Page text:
In medicine, there is no one-size-fits-all. Every patient deserves care uniquely tailored to that patient’s needs and wants. But how can this happen when patients are terrified and doctors are awkward in their approach to communication?
The New York Times has a Sunday dialogue among readers this week on the important topic of how patients and doctors need to talk together to get the best tailored medical care.
One of the letters is from me, but that’s only one small reason why I call the dialogue to the attention of readers of this blog. I can never say it enough: Good communications is vital to getting the best medical care.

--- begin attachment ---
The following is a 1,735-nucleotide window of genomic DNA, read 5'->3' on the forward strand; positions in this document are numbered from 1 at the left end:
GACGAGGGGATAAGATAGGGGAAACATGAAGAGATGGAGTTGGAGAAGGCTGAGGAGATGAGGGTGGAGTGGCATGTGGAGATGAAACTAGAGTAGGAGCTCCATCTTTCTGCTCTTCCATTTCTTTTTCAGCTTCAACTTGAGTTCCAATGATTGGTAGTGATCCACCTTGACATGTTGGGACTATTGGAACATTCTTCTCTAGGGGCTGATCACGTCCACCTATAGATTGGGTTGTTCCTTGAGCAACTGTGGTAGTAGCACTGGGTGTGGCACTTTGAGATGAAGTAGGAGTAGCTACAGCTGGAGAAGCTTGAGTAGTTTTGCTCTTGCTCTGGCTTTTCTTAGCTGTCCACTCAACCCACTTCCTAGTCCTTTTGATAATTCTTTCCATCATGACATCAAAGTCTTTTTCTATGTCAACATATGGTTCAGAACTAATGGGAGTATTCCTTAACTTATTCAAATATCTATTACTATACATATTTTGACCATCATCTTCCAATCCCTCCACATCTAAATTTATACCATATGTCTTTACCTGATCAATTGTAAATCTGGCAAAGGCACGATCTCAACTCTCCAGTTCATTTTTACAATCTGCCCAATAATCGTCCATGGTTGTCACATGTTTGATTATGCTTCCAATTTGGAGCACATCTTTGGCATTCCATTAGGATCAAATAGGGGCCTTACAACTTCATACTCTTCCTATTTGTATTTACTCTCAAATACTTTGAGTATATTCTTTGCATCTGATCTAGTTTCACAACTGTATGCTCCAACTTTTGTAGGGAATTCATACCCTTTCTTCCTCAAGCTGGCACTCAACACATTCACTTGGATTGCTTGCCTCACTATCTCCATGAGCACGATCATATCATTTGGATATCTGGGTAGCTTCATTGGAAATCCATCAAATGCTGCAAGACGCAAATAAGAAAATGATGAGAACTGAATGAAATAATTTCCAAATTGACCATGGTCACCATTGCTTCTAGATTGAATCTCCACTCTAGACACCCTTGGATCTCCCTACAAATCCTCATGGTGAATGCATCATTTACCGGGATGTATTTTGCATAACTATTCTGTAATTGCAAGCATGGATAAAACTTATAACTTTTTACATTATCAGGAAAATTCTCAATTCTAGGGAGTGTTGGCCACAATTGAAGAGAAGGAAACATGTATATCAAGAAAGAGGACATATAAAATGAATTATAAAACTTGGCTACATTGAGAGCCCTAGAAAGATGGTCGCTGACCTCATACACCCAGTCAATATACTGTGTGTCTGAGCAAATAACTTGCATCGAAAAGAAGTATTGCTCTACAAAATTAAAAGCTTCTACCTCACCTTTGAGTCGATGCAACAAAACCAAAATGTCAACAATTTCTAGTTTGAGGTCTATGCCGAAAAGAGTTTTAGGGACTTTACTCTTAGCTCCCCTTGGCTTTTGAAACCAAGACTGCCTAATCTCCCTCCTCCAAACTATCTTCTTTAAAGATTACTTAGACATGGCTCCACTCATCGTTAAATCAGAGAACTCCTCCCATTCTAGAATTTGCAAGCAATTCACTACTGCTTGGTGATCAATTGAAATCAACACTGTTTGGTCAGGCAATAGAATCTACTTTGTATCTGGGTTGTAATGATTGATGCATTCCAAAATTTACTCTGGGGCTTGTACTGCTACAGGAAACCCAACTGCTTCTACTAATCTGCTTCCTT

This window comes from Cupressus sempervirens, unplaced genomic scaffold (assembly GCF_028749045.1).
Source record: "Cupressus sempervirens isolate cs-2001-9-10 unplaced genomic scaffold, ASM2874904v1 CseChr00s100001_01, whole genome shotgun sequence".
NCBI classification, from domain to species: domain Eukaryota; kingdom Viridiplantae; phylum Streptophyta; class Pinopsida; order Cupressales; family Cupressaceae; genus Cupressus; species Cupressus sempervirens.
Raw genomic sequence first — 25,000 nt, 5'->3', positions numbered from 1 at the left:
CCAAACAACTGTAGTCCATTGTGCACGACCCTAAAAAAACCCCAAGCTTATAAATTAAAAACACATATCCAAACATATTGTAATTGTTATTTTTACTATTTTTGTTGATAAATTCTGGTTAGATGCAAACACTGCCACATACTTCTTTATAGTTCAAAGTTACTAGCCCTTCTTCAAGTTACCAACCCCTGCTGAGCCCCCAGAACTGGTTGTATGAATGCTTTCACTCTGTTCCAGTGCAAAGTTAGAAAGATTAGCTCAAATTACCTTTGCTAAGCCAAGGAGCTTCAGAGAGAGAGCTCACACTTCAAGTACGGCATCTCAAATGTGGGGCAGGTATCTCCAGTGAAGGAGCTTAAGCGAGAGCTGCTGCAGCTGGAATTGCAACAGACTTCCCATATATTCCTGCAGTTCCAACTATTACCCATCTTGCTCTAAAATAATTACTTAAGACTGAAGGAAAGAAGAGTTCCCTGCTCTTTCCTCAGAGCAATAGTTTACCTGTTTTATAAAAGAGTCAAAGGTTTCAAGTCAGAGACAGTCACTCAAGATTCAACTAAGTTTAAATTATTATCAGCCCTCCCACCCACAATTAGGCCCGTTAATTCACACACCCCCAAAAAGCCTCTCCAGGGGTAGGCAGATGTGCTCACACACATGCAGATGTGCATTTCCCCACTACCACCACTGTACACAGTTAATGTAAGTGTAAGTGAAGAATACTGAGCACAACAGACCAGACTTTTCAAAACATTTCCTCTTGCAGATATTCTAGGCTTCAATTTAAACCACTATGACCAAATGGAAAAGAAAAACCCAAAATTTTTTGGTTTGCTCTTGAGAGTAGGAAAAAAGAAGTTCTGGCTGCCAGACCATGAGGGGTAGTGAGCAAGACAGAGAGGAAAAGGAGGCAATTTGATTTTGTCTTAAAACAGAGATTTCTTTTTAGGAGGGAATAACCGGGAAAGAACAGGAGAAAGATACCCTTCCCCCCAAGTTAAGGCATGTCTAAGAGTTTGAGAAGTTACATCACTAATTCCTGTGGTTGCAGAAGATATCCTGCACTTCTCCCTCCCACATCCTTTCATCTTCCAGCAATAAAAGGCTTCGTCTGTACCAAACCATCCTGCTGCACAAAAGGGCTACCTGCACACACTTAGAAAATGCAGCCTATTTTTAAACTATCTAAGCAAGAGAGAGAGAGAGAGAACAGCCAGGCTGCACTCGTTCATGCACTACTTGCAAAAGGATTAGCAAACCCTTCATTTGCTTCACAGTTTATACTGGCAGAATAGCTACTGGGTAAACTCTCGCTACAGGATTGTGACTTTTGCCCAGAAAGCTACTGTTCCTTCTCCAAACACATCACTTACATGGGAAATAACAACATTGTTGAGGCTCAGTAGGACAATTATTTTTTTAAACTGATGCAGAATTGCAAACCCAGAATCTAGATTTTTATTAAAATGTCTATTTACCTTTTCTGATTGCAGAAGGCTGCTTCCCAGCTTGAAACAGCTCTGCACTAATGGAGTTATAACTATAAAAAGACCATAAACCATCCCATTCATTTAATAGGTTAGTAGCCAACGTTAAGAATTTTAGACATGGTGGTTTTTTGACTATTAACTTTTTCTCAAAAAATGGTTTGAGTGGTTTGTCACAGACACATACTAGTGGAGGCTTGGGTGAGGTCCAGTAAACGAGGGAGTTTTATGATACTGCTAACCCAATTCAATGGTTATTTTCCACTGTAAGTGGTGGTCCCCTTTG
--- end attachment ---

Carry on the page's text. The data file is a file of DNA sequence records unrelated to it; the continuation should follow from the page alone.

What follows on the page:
Here’s a newsletter I did on communications when surgery is being proposed. I called it, “When a Conversation Can Save a Life,” and it’s literally true. I have a list of questions that you can ask your doctor.
I also discuss in the newsletter “informed consent,” the legal doctrine that says patients have a right to control their own bodies and a right to get the information they need to exercise meaningful control. Here’s more from our website on this vital subject of informed consent.